During WWII the facilities hosted seaplanes used by both the Italians and the Germans.

Nowadays the area is used by modern seaplanes.

Ypapanti church

Ypapanti Church

Rare is the visitor to Corfu who fails to pause in wonder at the beautiful Bay of Gouvia. The abundant shades of green on the land and the sparkling blue of the sea embrace the jewel of the bay, the Church of the Ipapanti of Christ – the church of the purification of Christ. This exquisite church, which used to be called The Church of The Pentecost, was built in 1713 during Venetian rule by Daniel Kombitsi, the offspring of a Cretan aristocratic family who came to Corfu in 1669 after the fall of Candia, modern day Iraklion. Daniel Kompitsi also built the monastery of The Apostles St.Peter and St. Paul in the village of Kombitsi. Originally the Ipapanti Church contained valuable works of art of the Cretan school that the Kombitsi family had brought with them from Crete. Ypapanti church

Rumour has it that Daniel Kombitsi died insane after the death of his son and the family subsequently disintegrated. All the Kombitsi property, including the Church of the Ipapanti of Christ, passed to the Theotoki family and was afterwards bought by the Italian family Scarpa. During his lifetime, Dr. Yannis Scarpas cared for the church but after his death his heirs did not continue his interest and the church gradually fell into a state of disrepair. Bats nested in the broken roof, rainwater soaked through to the interior and waves eroded the foundations on the south-western side. The narrow strip of land, some 60 meters in length, which joined the church to the mainland was frequently rendered all but impassable during the winter months as the sea waters rose. Time had embarked on its ruinous course.Ypapanti church

Spiros (Tzavros) Metallinos was the protagonist who, with the help of the local press, originally tried to raise interest in saving the church. He, together with a number of people equally concerned about the fate of the church, formed a fund-raising committee with the aim of the complete restoration of the church. The committee consisted of the parish priest of Ag. Panton Church, Josiph Georgoulas, Eleftherios Lingos, Konstantinos (Tzavros) Metallinos, Maria Mikalef, Stamatis Montsenigos, Georgios Spirou, Ilias Vasios, Yannis Lingos, Nikolas Bakolis and Spiros Doukas, In 1996 work began on the restoration of the church, thanks largely to the tireless efforts of Eleftherios Lingos. He was supported in his efforts by members if the committee and with the help of financial donations made by members of the Christian community.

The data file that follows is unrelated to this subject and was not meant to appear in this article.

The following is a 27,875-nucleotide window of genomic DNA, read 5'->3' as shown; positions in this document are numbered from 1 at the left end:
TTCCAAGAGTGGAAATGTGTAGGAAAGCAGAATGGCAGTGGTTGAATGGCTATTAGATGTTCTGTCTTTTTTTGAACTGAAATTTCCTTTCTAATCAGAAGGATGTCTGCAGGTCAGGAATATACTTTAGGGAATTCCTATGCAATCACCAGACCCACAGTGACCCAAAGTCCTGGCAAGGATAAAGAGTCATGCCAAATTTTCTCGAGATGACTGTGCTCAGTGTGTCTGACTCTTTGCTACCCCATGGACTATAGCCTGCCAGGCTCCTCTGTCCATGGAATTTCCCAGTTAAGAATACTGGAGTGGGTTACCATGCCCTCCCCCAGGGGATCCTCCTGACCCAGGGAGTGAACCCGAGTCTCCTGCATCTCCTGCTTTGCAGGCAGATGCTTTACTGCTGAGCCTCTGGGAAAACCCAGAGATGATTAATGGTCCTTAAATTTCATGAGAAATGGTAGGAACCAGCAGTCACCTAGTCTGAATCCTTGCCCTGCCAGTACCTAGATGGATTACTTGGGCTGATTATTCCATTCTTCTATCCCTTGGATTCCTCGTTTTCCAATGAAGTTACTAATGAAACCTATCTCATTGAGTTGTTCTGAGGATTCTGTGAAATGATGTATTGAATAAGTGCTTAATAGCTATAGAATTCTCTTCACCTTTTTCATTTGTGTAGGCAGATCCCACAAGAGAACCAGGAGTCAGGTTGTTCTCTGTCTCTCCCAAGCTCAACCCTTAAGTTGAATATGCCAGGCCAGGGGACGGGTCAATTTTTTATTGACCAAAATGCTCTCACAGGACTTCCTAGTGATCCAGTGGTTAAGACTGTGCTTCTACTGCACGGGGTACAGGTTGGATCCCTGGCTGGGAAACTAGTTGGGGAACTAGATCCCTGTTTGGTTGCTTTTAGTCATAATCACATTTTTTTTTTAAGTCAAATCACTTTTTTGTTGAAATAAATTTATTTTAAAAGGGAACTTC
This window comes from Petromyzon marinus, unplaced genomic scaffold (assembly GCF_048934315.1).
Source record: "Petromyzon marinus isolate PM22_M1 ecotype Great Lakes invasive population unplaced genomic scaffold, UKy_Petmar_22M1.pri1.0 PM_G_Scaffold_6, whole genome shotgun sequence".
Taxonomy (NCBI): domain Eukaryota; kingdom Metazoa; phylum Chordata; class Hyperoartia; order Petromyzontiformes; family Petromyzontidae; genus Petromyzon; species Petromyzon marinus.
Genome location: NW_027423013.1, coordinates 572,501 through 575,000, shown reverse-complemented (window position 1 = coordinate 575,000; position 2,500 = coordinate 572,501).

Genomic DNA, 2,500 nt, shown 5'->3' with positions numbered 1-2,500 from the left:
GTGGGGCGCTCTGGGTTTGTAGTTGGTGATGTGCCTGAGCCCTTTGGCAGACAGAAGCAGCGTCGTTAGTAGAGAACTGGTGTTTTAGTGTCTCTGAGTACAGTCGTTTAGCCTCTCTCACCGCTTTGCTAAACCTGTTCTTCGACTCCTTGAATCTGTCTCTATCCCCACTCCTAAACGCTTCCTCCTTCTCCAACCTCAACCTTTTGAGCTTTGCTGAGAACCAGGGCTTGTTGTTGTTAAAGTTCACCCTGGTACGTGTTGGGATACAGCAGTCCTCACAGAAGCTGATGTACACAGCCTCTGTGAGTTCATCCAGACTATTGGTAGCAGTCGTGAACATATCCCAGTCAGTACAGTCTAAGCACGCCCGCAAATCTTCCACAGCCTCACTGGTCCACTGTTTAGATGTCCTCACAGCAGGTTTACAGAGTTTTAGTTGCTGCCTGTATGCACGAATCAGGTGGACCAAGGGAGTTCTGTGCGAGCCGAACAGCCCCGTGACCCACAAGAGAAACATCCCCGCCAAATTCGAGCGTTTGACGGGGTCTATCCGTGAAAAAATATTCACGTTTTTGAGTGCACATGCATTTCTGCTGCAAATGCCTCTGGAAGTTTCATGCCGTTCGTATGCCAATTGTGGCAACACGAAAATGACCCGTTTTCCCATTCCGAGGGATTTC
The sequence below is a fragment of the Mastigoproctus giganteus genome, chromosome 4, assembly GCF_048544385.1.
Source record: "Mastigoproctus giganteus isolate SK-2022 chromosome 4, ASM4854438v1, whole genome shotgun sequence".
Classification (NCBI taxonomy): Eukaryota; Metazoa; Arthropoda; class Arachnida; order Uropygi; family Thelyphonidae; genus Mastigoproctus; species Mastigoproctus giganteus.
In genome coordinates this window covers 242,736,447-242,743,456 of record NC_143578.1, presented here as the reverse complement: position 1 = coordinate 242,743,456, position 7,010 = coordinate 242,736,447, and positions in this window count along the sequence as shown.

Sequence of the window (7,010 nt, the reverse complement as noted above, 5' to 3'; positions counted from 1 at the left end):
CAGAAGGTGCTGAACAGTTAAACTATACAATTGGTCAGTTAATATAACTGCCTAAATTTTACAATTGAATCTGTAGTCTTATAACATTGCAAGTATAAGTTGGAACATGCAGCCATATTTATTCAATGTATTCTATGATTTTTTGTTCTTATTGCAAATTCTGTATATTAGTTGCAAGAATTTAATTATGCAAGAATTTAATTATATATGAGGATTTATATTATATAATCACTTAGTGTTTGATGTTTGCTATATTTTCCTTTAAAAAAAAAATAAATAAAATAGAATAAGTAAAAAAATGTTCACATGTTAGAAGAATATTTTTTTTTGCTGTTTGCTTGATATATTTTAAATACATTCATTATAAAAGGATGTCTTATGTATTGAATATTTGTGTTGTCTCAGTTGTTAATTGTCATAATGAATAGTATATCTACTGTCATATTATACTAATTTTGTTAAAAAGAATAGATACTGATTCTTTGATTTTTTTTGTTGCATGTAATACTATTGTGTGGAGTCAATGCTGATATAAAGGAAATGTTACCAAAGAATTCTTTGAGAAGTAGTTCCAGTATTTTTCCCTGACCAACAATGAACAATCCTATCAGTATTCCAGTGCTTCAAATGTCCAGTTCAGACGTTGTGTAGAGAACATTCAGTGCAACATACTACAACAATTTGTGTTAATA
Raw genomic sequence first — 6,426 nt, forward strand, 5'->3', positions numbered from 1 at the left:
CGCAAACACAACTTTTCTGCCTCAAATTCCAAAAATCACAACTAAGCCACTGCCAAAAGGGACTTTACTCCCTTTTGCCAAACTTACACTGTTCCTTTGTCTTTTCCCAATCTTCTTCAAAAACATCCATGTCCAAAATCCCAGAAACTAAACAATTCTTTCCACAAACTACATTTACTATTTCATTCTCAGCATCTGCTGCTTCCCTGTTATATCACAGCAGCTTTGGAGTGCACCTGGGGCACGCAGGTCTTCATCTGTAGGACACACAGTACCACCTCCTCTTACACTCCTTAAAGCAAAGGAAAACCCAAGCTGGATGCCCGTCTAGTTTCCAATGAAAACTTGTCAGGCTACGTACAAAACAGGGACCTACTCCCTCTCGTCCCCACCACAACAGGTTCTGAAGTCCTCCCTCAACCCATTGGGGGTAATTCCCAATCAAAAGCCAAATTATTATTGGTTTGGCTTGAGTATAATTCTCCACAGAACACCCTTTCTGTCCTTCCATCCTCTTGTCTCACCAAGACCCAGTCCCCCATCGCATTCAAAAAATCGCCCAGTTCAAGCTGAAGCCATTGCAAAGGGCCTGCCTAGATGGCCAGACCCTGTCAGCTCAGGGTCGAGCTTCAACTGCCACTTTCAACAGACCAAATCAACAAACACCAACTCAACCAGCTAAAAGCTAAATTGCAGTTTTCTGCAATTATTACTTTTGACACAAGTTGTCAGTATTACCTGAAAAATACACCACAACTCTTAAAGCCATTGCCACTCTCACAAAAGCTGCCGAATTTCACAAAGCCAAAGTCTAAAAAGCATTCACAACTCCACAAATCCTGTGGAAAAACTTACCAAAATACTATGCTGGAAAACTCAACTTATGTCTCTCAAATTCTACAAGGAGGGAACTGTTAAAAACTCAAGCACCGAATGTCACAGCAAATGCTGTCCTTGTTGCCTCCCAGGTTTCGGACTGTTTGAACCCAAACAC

Ypapanti Church

Mr. Lingos made every effort, with the assistance of engineers and the archaeological authorities, to restore the church to its original form.

Everything remained as it was. Stone by stone the chiselled Baroque style iconostasis was dismantled and restored to its original form with the exception of the few pieces that time had eroded and which were repaired. The altar stone as well as the iconostasis and the stairs are all made of traditional Corfiot stone. The rest of the contents of the church, except fot the Cross, are donations from the Christian community.

Today an environment of beauty and tranquility has been created where visitors can relax on the stone benches and enjoy the church and the unique scenery of the Bay of Gouvia.

The church celebrates two feast days; its own feast day on 2 February and on 17 July, the feast of Ag. Marina.

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Adress: Gouvia, Corfu